Chris Coons urges vote on Mueller bill: ‘Easiest way possible to prevent an entirely predictable constitutional crisis’

Chris Coons urges vote on Mueller bill: ‘Easiest way possible to prevent an entirely predictable constitutional crisis’
© Greg Nash

Sen. Christopher CoonsChristopher (Chris) Andrew CoonsSenators prepare for possibility of Christmas in Washington during a shutdown Dem senator: Trump 'seems more rattled than usual' Dem: 'Disheartening' that Republicans who 'stepped up' to defend Mueller are leaving MORE (D-Del.) Wednesday urged a vote on a bill he’s co-sponsored to protect special counsel Robert MuellerRobert Swan MuellerSasse: US should applaud choice of Mueller to lead Russia probe MORE from being fired by President TrumpDonald John TrumpREAD: Transcript of James Comey's interview with House Republicans Klobuchar on 2020: ‘I do think you want voices from the Midwest’ Israel boycott fight roils Democrats in year-end spending debate MORE, citing the White House’s unpredictable nature as a reason for his urgency.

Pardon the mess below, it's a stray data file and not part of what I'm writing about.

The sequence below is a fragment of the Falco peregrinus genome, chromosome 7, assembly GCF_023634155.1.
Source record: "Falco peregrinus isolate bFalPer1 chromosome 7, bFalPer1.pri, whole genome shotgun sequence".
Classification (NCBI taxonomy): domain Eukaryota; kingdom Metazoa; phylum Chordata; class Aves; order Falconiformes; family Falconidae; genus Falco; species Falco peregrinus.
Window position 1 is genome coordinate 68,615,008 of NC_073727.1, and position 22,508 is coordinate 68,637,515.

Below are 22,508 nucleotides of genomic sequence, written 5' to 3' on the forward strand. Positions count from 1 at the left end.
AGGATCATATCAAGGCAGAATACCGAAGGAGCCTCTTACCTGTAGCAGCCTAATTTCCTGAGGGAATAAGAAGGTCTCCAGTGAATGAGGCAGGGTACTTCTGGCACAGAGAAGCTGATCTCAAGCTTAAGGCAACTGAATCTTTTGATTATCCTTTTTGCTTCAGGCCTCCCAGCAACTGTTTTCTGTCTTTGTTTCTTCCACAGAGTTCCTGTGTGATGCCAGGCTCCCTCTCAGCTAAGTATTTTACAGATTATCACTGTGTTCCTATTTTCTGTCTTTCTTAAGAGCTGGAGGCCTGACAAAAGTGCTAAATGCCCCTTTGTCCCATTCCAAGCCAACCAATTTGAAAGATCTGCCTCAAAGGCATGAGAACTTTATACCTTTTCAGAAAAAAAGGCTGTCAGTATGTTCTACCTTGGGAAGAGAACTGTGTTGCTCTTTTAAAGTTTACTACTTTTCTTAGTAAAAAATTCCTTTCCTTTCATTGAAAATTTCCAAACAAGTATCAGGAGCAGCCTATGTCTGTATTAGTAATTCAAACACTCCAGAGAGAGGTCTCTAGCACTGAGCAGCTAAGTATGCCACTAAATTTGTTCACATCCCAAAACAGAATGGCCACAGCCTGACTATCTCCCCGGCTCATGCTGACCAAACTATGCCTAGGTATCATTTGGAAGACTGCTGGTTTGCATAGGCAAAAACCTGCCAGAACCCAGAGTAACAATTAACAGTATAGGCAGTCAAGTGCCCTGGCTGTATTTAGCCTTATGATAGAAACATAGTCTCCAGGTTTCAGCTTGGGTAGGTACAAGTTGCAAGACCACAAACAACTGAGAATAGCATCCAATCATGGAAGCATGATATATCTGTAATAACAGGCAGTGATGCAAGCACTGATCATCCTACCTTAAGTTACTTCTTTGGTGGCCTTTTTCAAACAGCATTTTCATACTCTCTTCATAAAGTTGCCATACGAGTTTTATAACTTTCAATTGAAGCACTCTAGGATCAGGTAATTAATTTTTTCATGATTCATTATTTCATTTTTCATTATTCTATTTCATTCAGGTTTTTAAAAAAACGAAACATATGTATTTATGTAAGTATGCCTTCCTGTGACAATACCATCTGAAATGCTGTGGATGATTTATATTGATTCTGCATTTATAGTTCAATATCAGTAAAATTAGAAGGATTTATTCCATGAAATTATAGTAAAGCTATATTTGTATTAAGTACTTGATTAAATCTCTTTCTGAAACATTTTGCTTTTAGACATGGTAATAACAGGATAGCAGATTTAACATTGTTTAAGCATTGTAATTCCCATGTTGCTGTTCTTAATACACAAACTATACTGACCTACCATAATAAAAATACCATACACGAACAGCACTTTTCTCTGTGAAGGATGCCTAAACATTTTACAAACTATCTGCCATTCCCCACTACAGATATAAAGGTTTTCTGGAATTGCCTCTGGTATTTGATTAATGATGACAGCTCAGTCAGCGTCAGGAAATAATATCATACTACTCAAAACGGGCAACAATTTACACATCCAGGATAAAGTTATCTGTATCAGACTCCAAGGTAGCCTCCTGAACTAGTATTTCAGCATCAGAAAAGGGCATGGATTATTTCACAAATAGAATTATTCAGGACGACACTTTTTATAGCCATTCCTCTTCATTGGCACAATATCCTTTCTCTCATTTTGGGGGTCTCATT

“This is the easiest way possible to prevent an entirely predictable constitutional crisis," he said.

"When I press my friends who are Republican senators and leaders and say, ‘What would we do if he were to abruptly fire Robert Mueller,’ they say, ‘well, it’s not going to happen.’ " Coons said. "This is a simple step. … We could take up and pass this bill in a few minutes this afternoon and I’m confident it would get 60 votes.”

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Coons will join Sens. Jeff FlakeJeffrey (Jeff) Lane FlakeArizona gov taps McSally for McCain Senate seat The Hill's Morning Report — What a shutdown would mean for the government Corker dodges on Trump primary question MORE (R-Ariz.) and Cory BookerCory Anthony BookerKlobuchar on 2020: ‘I do think you want voices from the Midwest’ Klobuchar moves up in Iowa poll of 2020 Dems Harris announces support for White House-backed criminal justice bill MORE (D-N.J.) on the Senate floor to try to force a vote on their bill to protect Mueller.

Flake has threatened to vote against any judicial nominee put forth in the lame-duck Senate session until the bill is voted on, giving Republicans no margin for error in their current 51-49 majority in the Senate and 11-10 majority on the Senate Judiciary Committee, on which Flake sits.